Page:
If you think politicians in Washington are ineffective and create uncertainty, you are not alone. This is reconfirmed with polls showing the approval rating of Congress at all time lows. Eric Singer, portfolio manager and founder of Congressional Effect Fund (CEFFX), takes it a step further. He contends that legislative bungling is so bad that the stock market will sink when legislators report to work and increase when they are on recess. Singer’s logic is that politicians create uncertainty and uncertainty creates market downturns. Singer places the fund’s money in cash when lawmakers are in session, and uses futures contracts and exchange-traded funds to replicate the S&P 500 when they are on recess.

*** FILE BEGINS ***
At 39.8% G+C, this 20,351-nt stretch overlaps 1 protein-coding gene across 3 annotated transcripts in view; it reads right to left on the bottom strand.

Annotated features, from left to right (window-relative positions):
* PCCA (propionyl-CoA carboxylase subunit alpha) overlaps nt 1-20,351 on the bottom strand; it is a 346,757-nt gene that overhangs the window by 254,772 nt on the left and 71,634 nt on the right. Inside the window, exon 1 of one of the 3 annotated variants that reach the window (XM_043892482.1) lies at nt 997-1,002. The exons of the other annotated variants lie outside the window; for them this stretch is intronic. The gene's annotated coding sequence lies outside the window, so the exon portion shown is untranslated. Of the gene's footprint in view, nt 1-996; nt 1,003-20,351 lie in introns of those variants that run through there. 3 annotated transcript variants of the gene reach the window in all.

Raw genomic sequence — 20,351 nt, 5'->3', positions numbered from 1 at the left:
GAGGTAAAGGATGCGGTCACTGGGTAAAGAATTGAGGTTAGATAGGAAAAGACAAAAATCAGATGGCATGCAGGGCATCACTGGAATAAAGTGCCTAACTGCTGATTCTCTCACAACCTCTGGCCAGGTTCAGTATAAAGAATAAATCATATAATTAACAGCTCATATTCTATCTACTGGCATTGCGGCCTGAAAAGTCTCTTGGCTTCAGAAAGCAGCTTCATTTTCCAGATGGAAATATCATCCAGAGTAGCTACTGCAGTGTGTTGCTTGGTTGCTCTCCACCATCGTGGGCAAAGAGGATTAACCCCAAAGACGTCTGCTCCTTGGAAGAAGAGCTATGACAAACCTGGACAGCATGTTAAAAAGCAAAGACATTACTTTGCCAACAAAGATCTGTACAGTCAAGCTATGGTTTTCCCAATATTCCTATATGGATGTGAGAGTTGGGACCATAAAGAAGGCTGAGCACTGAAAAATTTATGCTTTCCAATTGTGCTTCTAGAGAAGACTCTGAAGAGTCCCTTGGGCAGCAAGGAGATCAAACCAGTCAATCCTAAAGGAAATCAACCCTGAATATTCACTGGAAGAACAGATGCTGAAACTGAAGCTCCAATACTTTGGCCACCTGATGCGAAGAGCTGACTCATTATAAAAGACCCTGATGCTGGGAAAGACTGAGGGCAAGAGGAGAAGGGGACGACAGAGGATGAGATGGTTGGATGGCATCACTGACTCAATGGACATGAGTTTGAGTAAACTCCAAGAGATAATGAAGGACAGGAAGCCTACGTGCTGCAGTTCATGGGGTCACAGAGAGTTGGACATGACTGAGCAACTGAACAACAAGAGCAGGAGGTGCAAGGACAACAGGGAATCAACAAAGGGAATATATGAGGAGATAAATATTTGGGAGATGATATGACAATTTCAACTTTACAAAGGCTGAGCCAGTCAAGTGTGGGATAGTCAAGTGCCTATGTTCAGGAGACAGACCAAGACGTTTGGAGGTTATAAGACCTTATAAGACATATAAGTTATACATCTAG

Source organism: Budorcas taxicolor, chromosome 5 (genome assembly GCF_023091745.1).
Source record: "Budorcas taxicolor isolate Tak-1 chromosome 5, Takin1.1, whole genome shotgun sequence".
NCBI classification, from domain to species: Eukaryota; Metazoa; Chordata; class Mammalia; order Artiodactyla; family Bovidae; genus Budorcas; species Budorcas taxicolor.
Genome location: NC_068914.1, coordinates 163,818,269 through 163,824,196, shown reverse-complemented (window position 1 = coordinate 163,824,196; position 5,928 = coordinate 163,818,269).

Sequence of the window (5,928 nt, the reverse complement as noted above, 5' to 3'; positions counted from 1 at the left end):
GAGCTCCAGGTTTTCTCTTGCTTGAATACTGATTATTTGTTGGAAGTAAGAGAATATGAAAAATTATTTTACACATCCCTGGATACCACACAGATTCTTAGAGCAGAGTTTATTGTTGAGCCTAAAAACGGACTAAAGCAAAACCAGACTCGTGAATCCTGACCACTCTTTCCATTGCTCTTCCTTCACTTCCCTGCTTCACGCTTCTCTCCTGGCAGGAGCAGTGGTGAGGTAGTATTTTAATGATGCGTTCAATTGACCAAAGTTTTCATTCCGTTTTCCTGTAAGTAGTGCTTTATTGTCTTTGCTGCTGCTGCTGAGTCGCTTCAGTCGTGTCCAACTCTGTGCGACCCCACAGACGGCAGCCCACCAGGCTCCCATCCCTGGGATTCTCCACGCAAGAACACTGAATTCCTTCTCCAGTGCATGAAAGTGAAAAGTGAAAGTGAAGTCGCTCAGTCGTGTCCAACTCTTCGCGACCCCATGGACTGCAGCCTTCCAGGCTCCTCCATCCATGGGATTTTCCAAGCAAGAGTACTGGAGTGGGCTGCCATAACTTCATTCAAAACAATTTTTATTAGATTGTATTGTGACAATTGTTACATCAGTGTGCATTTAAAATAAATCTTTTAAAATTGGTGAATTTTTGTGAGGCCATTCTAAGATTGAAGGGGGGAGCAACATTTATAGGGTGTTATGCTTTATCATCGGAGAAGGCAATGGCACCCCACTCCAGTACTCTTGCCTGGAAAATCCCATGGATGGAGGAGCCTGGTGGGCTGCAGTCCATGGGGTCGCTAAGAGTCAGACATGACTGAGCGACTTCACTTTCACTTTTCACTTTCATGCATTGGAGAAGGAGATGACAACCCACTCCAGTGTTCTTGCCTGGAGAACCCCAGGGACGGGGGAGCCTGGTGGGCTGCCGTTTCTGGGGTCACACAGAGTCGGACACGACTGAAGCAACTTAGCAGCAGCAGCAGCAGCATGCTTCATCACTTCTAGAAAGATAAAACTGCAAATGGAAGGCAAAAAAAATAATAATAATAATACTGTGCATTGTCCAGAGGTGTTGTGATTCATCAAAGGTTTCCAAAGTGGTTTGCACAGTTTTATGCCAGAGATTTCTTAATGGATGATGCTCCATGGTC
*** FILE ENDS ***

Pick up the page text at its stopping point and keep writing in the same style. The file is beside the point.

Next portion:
Since the fund’s inception in 2008, it has significantly outperformed the S&P 500. However, this may have to do more with keeping money in cash during a difficult time in the stock market than the fund’s strategy. Although investing in this gimmicky fund may make you feel better if you are dissatisfied with Congress, a diversified portfolio allocation along with a letter to your local representative may be more prudent advice.